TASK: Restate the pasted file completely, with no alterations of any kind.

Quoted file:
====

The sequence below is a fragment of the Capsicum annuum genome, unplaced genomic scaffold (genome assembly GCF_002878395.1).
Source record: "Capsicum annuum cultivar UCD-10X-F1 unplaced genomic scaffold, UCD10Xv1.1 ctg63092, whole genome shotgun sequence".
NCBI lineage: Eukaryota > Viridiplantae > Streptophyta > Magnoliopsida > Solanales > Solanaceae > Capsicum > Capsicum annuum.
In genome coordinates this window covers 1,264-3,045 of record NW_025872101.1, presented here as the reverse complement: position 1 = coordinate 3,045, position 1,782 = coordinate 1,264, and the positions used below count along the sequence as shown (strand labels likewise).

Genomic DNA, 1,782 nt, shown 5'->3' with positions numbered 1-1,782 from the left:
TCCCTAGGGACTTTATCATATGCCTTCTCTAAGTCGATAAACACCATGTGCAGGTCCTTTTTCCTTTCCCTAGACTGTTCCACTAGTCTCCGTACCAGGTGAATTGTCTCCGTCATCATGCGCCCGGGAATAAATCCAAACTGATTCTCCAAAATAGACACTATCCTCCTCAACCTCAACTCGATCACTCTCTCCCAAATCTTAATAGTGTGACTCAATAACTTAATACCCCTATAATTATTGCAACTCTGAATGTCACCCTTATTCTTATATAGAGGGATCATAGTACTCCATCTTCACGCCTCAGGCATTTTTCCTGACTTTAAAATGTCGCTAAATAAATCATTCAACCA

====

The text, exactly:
The sequence below is a fragment of the Capsicum annuum genome, unplaced genomic scaffold (genome assembly GCF_002878395.1).
Source record: "Capsicum annuum cultivar UCD-10X-F1 unplaced genomic scaffold, UCD10Xv1.1 ctg63092, whole genome shotgun sequence".
NCBI lineage: Eukaryota > Viridiplantae > Streptophyta > Magnoliopsida > Solanales > Solanaceae > Capsicum > Capsicum annuum.
In genome coordinates this window covers 1,264-3,045 of record NW_025872101.1, presented here as the reverse complement: position 1 = coordinate 3,045, position 1,782 = coordinate 1,264, and the positions used below count along the sequence as shown (strand labels likewise).

Genomic DNA, 1,782 nt, shown 5'->3' with positions numbered 1-1,782 from the left:
TCCCTAGGGACTTTATCATATGCCTTCTCTAAGTCGATAAACACCATGTGCAGGTCCTTTTTCCTTTCCCTAGACTGTTCCACTAGTCTCCGTACCAGGTGAATTGTCTCCGTCATCATGCGCCCGGGAATAAATCCAAACTGATTCTCCAAAATAGACACTATCCTCCTCAACCTCAACTCGATCACTCTCTCCCAAATCTTAATAGTGTGACTCAATAACTTAATACCCCTATAATTATTGCAACTCTGAATGTCACCCTTATTCTTATATAGAGGGATCATAGTACTCCATCTTCACGCCTCAGGCATTTTTCCTGACTTTAAAATGTCGCTAAATAAATCATTCAACCA